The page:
The jazz-themed anime movie Blue Giant, based on the popular manga by Shinichi Ishizuka, will be hitting select theaters on October 8 and 9, and tickets are available for preorder here. The film is directed by Yuzuru Tachikawa, who has directed everything from Mob Psycho 100 to Case Closed: Zero the Enforcer to Death Parade. Tachikawa spoke to Otaku USA about his career path, working with Grammy Award-winning jazz composer Hiromi, and his mantra to have every film he works on be different from his last.
You have a very impressive résumé. How did you get involved in making anime?
I started at Madhouse. I was in production and actually how Madhouse at the time was structured is that if you wanted to be a producer you go down the producer track and if you wanted to be a director you go down the director track. So I went down the director track. I did that for two years. I became an anime director at Madhouse. I was there for about a total of six or seven years before I went freelance.
You’ve directed very different types of anime. How do you approach each project?
When I was at Madhouse I really learned that as an employee I didn’t have the power to choose what I wanted to do or what kind of stories I wanted to tell. Once I became freelance one of my main mantras is that my next film will always be different than my last one. That comes with challenges. In the case of Blue Giant, it’s a music film, and I’m not a musician, so I thought that was my next thing to do.
So since you’re not a musician, how did you get involved with doing a musical anime?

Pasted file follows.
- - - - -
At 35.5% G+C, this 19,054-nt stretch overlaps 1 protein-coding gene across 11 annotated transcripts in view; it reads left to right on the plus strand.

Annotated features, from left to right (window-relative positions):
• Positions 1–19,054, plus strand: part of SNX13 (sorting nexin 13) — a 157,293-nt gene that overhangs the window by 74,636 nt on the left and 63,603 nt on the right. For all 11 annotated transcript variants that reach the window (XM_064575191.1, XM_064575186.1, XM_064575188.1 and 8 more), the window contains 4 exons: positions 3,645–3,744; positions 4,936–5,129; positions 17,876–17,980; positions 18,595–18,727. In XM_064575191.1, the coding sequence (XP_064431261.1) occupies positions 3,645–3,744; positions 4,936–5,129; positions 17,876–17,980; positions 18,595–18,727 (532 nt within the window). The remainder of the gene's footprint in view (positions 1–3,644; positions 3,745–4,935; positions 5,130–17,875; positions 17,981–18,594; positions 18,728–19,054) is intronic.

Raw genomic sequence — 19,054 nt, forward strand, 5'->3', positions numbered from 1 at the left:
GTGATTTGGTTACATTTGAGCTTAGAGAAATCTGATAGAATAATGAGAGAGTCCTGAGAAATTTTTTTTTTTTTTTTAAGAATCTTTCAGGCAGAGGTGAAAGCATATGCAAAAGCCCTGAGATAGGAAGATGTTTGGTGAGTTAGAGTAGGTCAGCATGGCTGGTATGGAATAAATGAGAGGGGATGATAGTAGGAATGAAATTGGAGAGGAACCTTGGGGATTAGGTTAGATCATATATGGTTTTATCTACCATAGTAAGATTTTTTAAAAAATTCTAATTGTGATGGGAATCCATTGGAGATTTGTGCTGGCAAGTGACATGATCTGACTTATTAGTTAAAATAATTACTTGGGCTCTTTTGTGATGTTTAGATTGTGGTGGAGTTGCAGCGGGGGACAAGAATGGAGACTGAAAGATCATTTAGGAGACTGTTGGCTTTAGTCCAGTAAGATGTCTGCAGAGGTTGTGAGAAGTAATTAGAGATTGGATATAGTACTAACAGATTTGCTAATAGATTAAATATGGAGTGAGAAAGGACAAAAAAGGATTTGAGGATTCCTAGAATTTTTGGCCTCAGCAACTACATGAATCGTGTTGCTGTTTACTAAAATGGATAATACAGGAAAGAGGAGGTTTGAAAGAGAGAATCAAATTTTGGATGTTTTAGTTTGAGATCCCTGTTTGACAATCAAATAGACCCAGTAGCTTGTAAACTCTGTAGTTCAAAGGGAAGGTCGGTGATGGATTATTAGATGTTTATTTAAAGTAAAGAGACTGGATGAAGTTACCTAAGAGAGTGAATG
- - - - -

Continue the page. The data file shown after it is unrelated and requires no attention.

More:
As far as me becoming director for Blue Giant, the producer approached me with the original manga. Upon reading it I felt it was more appropriate as a TV series, but the producers were really pushing the idea of having it be a feature because that way audiences can actually experience the full jazz sound in a theater environment, which is pretty much surround sound. So I ended up taking on the project.
My mother, who has been a professional musician, saw the trailer with me and said she was sure you played an instrument because the music was so good.
[laughs] I only learned piano until sixth grade. Thank you.
The music is great. How did you get to working with Hiromi?
So in the manga there’s actually some extra chapters. In those chapters the manga artist mentions Hiromi and having gone to her shows. We were pretty sure from the very beginning that she would be involved because she was already embedded in the original manga. And you see some scenes with sheet music there. I asked her to make the actual sheet music you see.
So what was it about Blue Giant that really drew you into it?
I was really drawn to the story. It’s really unusual to see a main character with so much determination and strength achieve his goals. That doesn’t apply to jazz. That applies to a lot of different aspects in life. It’s a great, overall human story. That’s what really hooked me in.
Are you more interested in jazz these days?
Of course! As part of making this film I took saxophone lessons for two years and went to a lot of jazz shows. So I have a great appreciation for jazz now.
Is there anything else you’d like your American fans to know about you and your work?
Blue Giant was created during COVID and so production obviously could not be made as we would usually want to. But we really felt that Dai’s strength in believing in himself and staying on his path — that really affected us and it really helped us. I’m hoping this movie connects to anyone who is looking to find what their North Star is, what they want to do. . . I hope I can at least touch one person and encourage them.
Danica Davidson is the author of the bestselling Manga Art for Beginners with artist Melanie Westin, plus its sequel, Manga Art for Everyone, and the first-of-its-kind manga chalk book Chalk Art Manga, both illustrated by professional Japanese mangaka Rena Saiya. Check out her other comics and books at www.danicadavidson.com.